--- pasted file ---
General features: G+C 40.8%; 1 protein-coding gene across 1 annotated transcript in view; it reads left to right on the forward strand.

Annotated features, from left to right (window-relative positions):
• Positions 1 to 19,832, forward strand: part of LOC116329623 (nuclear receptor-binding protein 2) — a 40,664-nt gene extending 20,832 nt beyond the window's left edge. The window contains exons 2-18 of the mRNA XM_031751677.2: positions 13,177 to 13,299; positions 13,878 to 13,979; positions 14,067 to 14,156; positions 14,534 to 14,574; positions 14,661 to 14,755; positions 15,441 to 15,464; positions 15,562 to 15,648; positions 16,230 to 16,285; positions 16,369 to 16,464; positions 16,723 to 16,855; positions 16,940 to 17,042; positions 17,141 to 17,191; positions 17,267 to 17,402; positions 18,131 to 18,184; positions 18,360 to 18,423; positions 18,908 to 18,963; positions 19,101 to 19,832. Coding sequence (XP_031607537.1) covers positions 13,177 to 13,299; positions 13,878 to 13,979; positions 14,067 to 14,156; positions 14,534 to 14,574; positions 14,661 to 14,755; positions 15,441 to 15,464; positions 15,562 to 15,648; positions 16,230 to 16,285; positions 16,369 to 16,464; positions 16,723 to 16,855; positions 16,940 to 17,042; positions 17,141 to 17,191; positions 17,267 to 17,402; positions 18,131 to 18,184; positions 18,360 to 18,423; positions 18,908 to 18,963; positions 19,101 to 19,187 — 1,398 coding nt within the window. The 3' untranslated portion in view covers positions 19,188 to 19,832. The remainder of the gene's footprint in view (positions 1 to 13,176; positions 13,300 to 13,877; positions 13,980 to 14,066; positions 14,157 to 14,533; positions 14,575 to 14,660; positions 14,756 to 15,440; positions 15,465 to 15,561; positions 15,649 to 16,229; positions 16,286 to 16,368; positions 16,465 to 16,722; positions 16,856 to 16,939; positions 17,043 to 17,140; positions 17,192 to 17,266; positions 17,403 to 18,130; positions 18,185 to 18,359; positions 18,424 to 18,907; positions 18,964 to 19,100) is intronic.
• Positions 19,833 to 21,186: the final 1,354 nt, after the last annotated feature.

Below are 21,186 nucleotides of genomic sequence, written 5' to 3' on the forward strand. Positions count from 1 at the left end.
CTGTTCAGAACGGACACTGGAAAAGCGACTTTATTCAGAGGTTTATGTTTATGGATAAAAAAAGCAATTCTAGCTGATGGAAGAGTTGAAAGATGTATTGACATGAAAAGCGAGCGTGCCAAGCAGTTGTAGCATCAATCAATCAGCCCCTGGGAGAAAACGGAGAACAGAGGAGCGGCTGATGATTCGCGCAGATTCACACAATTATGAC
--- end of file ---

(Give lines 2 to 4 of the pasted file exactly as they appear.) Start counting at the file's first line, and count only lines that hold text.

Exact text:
Annotated features, from left to right (window-relative positions):
• Positions 1 to 19,832, forward strand: part of LOC116329623 (nuclear receptor-binding protein 2) — a 40,664-nt gene extending 20,832 nt beyond the window's left edge. The window contains exons 2-18 of the mRNA XM_031751677.2: positions 13,177 to 13,299; positions 13,878 to 13,979; positions 14,067 to 14,156; positions 14,534 to 14,574; positions 14,661 to 14,755; positions 15,441 to 15,464; positions 15,562 to 15,648; positions 16,230 to 16,285; positions 16,369 to 16,464; positions 16,723 to 16,855; positions 16,940 to 17,042; positions 17,141 to 17,191; positions 17,267 to 17,402; positions 18,131 to 18,184; positions 18,360 to 18,423; positions 18,908 to 18,963; positions 19,101 to 19,832. Coding sequence (XP_031607537.1) covers positions 13,177 to 13,299; positions 13,878 to 13,979; positions 14,067 to 14,156; positions 14,534 to 14,574; positions 14,661 to 14,755; positions 15,441 to 15,464; positions 15,562 to 15,648; positions 16,230 to 16,285; positions 16,369 to 16,464; positions 16,723 to 16,855; positions 16,940 to 17,042; positions 17,141 to 17,191; positions 17,267 to 17,402; positions 18,131 to 18,184; positions 18,360 to 18,423; positions 18,908 to 18,963; positions 19,101 to 19,187 — 1,398 coding nt within the window. The 3' untranslated portion in view covers positions 19,188 to 19,832. The remainder of the gene's footprint in view (positions 1 to 13,176; positions 13,300 to 13,877; positions 13,980 to 14,066; positions 14,157 to 14,533; positions 14,575 to 14,660; positions 14,756 to 15,440; positions 15,465 to 15,561; positions 15,649 to 16,229; positions 16,286 to 16,368; positions 16,465 to 16,722; positions 16,856 to 16,939; positions 17,043 to 17,140; positions 17,192 to 17,266; positions 17,403 to 18,130; positions 18,185 to 18,359; positions 18,424 to 18,907; positions 18,964 to 19,100) is intronic.
• Positions 19,833 to 21,186: the final 1,354 nt, after the last annotated feature.